Every meal at Raffi’s Place begins with sabzi, or “something green”—sprigs of basil, chopped parsley and white onions, and whole radishes served on a plate, along with pats of butter and a basket of unleavened lavash. When pulled together, these aromatics and herbs make for a uniquely Persian appetizer.
The sabzi to start, as well as the bougainvillea-shaded dining room, have been a part of the Raffi’s experience since 1993, when Rafik Bakijan and his wife, Gohar, opened the restaurant to share treasured family recipes with Los Angeles’ burgeoning Middle Eastern community.
For an appetizer, The Astronomer and I shared an order of tadig, a prized crispy rice crust, served with ghormesabzi (stewed greens with beef, kidney beans, and dehydrated limes) and gheimeh bademjan (stewed split peas and eggplant). The rice was a textural powerhouse, while the duo of stews were soulful and hearty.
Continue reading ‘Raffi’s Place – Los Angeles (Glendale)’
A few of my favorite gal pals and I are packing our bags and flying to Portland for a weekend of serious face stuffage next month. To plan and plot our ambitious dining itinerary, we recently powwowed over a most homey and comforting Greek-Armenian dinner at Elena’s. This trip is going to be epic.
Hourie grew up in the neighborhood and has been dining at this three-decade-old restaurant for as long as she can remember. According to a 1997 Times write up about the place, “Elena Tchentchenian is the woman responsible for the cultural mixing. She was born in Greece but reared in Armenia, which accounts for the Armenian touches.”
Every meal at Elena’s begins with a basket of warm flatbread accompanied by the most addictive garlic “sauce” ever. Rumor has it that the sauce gets its body from mashed potatoes!
When I arrived at the restaurant, Lien and Hourie were already diggin’ into a sumptuous mezze spread. There were pretty pink pickles that make my mouth-water just thinking about them…
Continue reading ‘Elena’s Greek Armenian Cuisine – Los Angeles (Glendale)’
Old Sasoon Bakery has been high on my list of local places to check out ever since reading Tasting Table’s delectable report back in 2009. When The Astronomer had a speaking engagement at a high school located several buildings down from the shop, I took the opportunity to finally visit the famed Syrian bakery. I’d never realized it before, but Old Sasoon is located just a mile and half from my home—we’re practically neighbors! Shame on me for not coming in sooner.
According to my friend Josh, the bakery was opened by Haroutioun Geragosian in 1986. It is named after a village in Armenia that his grandparents left after World War II. Today, the shop is run by Haroutioun’s son Joesph and several other family members.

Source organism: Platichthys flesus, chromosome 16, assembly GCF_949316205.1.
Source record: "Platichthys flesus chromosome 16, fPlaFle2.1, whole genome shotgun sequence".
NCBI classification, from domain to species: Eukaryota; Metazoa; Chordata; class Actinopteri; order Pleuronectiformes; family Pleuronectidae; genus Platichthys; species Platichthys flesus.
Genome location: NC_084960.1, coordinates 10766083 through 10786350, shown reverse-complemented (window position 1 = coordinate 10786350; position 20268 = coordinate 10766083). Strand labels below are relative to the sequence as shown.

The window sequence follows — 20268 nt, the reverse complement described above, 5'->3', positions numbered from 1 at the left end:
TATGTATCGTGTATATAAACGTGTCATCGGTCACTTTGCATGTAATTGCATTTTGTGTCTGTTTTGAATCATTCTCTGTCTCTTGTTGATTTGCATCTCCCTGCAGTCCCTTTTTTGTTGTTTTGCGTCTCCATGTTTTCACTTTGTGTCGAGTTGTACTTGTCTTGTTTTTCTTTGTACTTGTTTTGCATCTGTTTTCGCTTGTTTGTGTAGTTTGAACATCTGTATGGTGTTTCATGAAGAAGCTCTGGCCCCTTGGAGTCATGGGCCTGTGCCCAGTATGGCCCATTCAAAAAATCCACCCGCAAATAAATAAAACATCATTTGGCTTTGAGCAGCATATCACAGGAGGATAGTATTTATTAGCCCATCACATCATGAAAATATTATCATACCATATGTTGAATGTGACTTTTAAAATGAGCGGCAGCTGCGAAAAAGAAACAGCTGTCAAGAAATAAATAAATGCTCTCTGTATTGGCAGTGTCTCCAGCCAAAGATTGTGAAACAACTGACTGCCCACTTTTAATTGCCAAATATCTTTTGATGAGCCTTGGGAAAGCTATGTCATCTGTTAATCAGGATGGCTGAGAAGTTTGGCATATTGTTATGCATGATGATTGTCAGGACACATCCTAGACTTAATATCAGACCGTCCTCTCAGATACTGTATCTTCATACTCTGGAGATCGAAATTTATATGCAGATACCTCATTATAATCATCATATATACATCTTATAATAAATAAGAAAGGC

The first thing I noticed when I walked into the store was how good the place smelled. Freshly baked goods perfumed the air both inside and outside the shop. The ambiance was laid back and efficient, just the way I like it.
All of the baked goods are displayed behind a classic bakery case. After scanning the various levels, The Astronomer and I picked out way too much food for two people. We couldn’t help ourselves because everything sounded so interesting and was priced quite reasonably.
To start, I picked out three beorags (savory hand pies) that the woman behind the counter offered to lightly toast in the oven. The one filled with basturma ($2.50) was balanced nicely by the creamy cheese and fluffy bread. I love the unique flavor of Armenian cured beef.
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It’s a well known fact that cured meats make my heart go pitter-patter, so when a fellow Pasadena-based food blogger alerted me that a basturma specialist recently opened up shop down the street from my home, I made my way there at my earliest convenience.
House of Basturma was completely empty when The Astronomer, Danny, and I arrived last Tuesday night. However, as soon as we walked in, the mom and pop who run the place unglued their eyes from the local news and assisted us in navigating the Armenian-Lebanese-Turkish menu. I kind of got the sense that the older couple was a little baffled as to why two Asian kids and a white dude were stopping in for dinner, but they were hospitable and friendly nevertheless.
We ordered a chikofte platter ($5.99) to start. Traditionally served as an appetizer, chikofte is a mixture of bulgur wheat and finely ground raw beef. We were informed by the proprietress that only Middle Eastern palates appreciate this dish, but we went ahead and ordered it anyway because I heart raw meat as much as the cured stuff.
The chikofte was topped with lightly dressed fresh tomatoes and served with warm pita bread. The first few bites of the chikofte along with the pita and veggies were very lovely, but after bite number five, it started tasting monotonous. Had the portion not been so generous, we would’ve left things off on a high note!
Continue reading ‘House of Basturma – Pasadena’